|Title||Anti-Racist Activism and the Memory of Colonialism: Race as Republican Critique after 2005|
In 2005, French public debates increasingly focused on coming to terms with the memory of colonialism. This new interest in the country’s colonial history owed a great deal to the activity of a new kind of anti-racist organisations that prioritised the need to trigger a broad public debate about issues of race and memory. This article will examine the emergence of two of these organisations: Les Indigènes de la République and the Conseil représentatif des associations noires (CRAN). Both organisations were founded in 2005 and established themselves as well-known actors in France’s anti-racist scene through the appropriation of different aspects of France’s memory of colonialism. Indeed, their interventions concentrated on the way colonial legacies influenced contemporary Republican discourse and especially on the role of ‘race’ in contemporary France. Simultaneously, however, these organisations differed in their goals and understandings of activism. Through their cases, this piece will argue that anti-racist activists initiated a public debate on the memory of colonialism in order to find new ways to combat contemporary discrimination in France rather than thematising memory for the sake of remembrance.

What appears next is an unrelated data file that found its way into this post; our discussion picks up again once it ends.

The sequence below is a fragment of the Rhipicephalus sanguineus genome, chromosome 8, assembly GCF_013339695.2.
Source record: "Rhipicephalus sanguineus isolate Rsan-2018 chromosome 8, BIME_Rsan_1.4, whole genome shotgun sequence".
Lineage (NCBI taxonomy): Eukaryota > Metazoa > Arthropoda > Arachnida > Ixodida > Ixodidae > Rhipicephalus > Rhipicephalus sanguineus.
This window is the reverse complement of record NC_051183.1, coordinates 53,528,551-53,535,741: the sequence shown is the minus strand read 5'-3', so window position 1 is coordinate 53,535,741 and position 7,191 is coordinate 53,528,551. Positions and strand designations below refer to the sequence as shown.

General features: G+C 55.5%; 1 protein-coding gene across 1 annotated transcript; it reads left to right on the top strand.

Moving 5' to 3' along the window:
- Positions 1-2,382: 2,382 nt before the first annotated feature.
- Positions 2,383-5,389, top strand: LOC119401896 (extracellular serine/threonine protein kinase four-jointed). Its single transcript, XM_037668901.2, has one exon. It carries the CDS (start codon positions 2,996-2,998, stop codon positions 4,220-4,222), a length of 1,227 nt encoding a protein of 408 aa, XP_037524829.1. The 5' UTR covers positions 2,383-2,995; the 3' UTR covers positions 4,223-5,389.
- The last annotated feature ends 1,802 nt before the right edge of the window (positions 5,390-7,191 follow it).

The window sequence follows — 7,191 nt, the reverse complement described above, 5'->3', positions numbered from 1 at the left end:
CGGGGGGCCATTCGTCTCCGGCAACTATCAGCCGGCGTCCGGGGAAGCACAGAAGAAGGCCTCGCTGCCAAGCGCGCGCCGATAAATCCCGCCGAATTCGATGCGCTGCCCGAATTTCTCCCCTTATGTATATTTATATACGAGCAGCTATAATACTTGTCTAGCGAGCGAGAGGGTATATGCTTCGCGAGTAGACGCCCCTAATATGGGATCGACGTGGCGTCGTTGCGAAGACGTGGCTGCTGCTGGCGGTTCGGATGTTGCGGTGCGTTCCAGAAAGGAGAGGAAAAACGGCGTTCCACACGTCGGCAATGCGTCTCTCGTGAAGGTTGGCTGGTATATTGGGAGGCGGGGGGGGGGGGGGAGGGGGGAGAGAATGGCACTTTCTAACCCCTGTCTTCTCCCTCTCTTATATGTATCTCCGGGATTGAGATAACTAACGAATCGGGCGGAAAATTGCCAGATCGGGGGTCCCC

|Keywords||memory, anti-racism, colonialism, activism|
|Journal||Modern and Contemporary France|
|Journal citation||24 (3), pp. 283-298|
|Publisher||Taylor & Francis|
|Digital Object Identifier (DOI)||doi:10.1080/09639489.2016.1159188|
|Published||07 Apr 2016|